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Ornina statue, one of the Mesopotamian artistic masterpieces that was unearthed in Mari

Damascus (ST):  Ornina statue, displayed in the National Museum in Damascus, is considered one of the masterpieces of ancient oriental arts. The 25.4 high and 13.5 cm wide statue dates back to 2600 BC and it was found in 1933 by the inhabitants of Mari archaeological city. 

 The statue is made of the alabaster ivory stone. Archaeologist Muna al-Moa’zen said that it is one of the Mesopotamian artistic works that was unearthed in one of the main temples of Mari. 

She added that the statue depicts the beauty of a singer whose name was inscribed in cuneiform writing, noting that this statue indicates the importance of singing and arts in the Amorite capital Mari.

K.Q.    

Syrian Russian proposal to the UNESCO to form scientific committee to renovate cultural sites in Palmyra

Moscow (ST): Director General of the Russian Hermitage Museum Mikhail Piotrovsky said that a number archaeologists from Syria and Russia, who are studying closely means of preserving Palmyra's archaeological sites, would send a proposal to the UNESCO to form a scientific committee to renovate important cultural sites in Palmyra.

During an international open debate organized by the national Hermitage Museum in cooperation with the Russian Academy for Sciences in Petersburg, Piotrovsky said : " We would ask UNESCO to form a scientific committee to reconstruct and revive Palmyra."   

Turkish occupation & its mercenary terrorists are partners in plundering,looting and destroying Syrian archaeological sites

Damascus (ST):  From the very  beginning of the terrorist war on Syria, Syrian archaeological sites have been subjected to plunder , theft and devastation in the areas where terrorists are stationed. No archaeological site was spared in those areas and illegal excavation works were conducted.The Turkish occupation soldiers were also involved, along with Da'esh terrorist organization in those ugly crimes which aim to distort Syria's colourful  history and rich civilization.

The Great Mosque of al-Nouri in Homs contains inscriptions dating back to the Roman era

Homs, (ST)-  The inscriptions in the Great Mosque of al-Nouri in Homs have been a great source of  interest to researchers and orientalists from the past and up to the present time. Constantine bin Khoury Daoud was the first to talk about them in his manuscript “The History of the City of Homs Al-Adiyya, Inside and Out” in 1862.

The Roman inscription, which is still in the mosque indicates that the site of the Great Mosque of Homs is the same as the Temple of the Sun.

Researcher Abdul-Hadi Al-Najjar considers that this controversy regarding the identity of this unique Roman inscription extends also to the remaining Islamic inscriptions in the mosque, all of which date back to the Mamluk period if we skip the contemporary writings on the platform and other places of the mosque.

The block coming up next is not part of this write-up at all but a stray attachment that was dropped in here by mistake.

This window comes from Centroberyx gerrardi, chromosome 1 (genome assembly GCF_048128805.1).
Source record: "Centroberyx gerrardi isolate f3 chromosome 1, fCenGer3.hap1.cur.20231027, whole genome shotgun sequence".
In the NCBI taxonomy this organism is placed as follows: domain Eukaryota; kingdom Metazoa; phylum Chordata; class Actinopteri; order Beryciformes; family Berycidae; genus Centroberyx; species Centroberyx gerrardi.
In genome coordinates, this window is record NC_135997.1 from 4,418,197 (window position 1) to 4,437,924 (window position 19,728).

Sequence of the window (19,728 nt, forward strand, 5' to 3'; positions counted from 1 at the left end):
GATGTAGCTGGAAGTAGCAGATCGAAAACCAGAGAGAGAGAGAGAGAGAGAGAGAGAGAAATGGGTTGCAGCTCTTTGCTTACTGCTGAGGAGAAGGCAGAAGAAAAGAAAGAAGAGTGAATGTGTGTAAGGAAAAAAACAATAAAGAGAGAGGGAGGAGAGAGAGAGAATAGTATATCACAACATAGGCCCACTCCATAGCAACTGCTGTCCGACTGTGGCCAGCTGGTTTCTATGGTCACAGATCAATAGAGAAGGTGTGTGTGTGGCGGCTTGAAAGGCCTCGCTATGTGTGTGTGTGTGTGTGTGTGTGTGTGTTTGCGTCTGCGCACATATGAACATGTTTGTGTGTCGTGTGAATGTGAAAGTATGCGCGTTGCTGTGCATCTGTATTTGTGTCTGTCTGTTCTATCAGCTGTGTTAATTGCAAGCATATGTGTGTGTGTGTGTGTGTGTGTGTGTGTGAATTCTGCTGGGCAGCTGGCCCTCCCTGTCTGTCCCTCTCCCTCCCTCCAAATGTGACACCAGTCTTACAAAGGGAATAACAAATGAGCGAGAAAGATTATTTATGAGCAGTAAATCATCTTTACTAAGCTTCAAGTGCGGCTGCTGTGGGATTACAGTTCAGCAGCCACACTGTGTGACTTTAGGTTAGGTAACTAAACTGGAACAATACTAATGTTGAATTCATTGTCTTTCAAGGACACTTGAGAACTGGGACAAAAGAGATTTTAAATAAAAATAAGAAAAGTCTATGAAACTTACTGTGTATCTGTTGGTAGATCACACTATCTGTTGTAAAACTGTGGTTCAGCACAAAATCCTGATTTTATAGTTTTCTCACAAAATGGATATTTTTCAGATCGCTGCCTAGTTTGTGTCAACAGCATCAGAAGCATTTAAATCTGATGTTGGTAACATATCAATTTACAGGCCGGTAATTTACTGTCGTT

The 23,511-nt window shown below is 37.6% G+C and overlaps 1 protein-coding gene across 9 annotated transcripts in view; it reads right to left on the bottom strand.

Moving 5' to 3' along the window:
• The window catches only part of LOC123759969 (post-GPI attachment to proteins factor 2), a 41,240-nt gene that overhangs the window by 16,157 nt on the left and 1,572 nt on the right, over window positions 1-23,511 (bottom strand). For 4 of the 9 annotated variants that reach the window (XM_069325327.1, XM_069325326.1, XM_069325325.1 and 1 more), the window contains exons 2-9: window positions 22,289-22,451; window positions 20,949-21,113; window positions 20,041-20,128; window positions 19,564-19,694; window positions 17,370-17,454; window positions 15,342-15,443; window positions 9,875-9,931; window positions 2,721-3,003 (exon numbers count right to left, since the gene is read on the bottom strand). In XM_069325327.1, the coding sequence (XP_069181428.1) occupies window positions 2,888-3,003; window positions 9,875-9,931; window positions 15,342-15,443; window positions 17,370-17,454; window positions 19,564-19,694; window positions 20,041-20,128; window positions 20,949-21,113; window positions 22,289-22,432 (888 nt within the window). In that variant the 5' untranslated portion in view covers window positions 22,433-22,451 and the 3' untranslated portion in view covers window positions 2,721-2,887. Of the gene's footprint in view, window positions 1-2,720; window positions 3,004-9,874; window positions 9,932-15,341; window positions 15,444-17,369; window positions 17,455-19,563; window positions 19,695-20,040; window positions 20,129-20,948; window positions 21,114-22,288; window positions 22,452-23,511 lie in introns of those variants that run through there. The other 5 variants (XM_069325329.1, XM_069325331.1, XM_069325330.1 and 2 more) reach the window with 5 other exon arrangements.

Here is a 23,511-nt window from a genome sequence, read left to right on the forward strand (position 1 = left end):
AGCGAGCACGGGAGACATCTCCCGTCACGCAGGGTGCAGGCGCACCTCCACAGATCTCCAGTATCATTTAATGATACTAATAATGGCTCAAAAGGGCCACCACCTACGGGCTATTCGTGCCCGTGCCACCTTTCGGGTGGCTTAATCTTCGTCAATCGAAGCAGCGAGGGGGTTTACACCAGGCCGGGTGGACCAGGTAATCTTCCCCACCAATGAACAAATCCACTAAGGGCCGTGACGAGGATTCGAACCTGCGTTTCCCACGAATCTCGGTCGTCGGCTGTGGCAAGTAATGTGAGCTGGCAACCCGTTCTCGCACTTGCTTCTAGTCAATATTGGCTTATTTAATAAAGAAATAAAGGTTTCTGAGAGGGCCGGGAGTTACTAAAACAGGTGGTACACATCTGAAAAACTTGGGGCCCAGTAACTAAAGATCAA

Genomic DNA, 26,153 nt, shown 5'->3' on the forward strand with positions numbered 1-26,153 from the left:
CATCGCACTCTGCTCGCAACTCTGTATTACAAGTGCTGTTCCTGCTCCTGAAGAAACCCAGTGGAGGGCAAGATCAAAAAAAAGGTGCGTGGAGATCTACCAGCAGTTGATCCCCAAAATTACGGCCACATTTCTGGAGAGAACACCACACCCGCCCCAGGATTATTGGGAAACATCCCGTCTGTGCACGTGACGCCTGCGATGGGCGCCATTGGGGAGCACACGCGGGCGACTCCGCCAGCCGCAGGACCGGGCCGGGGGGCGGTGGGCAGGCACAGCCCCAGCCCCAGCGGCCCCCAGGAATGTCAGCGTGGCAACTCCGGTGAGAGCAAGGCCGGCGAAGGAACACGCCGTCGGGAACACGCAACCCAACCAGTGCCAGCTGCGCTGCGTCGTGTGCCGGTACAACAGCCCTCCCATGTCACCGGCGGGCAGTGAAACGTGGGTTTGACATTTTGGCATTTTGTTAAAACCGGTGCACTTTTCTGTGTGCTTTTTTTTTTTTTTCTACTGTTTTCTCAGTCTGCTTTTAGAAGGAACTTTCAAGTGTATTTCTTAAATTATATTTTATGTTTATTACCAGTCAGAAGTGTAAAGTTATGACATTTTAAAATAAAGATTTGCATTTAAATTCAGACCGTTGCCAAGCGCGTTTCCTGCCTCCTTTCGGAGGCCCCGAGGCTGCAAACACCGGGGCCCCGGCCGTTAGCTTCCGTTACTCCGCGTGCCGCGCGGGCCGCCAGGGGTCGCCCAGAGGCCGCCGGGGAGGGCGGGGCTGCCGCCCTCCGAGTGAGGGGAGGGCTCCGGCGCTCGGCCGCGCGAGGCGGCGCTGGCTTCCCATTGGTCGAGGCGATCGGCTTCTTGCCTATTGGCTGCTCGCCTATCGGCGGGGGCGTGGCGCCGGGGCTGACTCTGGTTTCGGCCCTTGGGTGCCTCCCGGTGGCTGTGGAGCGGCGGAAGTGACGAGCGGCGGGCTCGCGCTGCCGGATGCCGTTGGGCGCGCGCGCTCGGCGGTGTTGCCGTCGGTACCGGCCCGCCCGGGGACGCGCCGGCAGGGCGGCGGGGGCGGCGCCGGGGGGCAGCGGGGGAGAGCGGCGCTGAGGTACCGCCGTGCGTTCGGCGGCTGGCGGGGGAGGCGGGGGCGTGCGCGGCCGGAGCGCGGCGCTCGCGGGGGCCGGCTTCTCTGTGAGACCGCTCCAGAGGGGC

He explained that the loss of the inscriptions that document the period between the Romans and the Mamluk is undoubtedly related to the great destruction that affected the mosque because of wars and earthquakes, especially the earthquake in 1169 AD, which caused extensive devastation which was followed by a comprehensive restoration process during Nour al-Din al-Zenki's rule in 1174.

Al-Najjar refers to the assumption made by the famous archaeologist William Waddington in 1894, that the Great Mosque in Homs was, in part, an ancient Christian church that contained the remains of a pagan temple. It is possible that this place was the site of the great temple of the sun, in which the high priest was the Roman Emperor Eljabalus, at the end of the first decade of the third century AD.

Waddington states his opinion, regarding Roman inscriptions, in his Encyclopedia of Greek and Latin Inscriptions in Syria, published in 1870. Henry Hayman, a professor of ancient Greek, also confirms that this inscription is related to the god of sun in Homs.

These opinions, according to Al-Najjar, include other inscriptions found in the mosque that date back to different historical periods, including a Greek inscription on the base of a column, another Kofi inscription , circular inscription on the mosque's niche, in addition to  multi-date inscriptions.

Amal Farhat

Recovered Syrian archeological treasures decorate Damascus National Museum halls marking Syrian Culture Days

Thousands of recovered Syrian antiquities and artifacts dating back to different historical eras are currently decorating the halls of Damascus National Museum within an exhibition held there marking the Syrian Culture Days Festivity.

The exhibits are part of the artifacts that were recovered by the Directorate of Antiquities and Museums thanks to the Syrian Arab Army after they were looted by terrorist organizations and antiquities thieves.  These pieces now returned to their original place to remind of Syria’s ancient and rich civilization.

The displayed items include antiquities dating back to different ancient Syrian eras in addition to some Palmyra Museum collections, which are under restoration at the Directorate of Antiquities and Museums. The exhibits also include dozens of paintings for prominent Syrian plastic artists obtained from the collections of the Modern Art Department.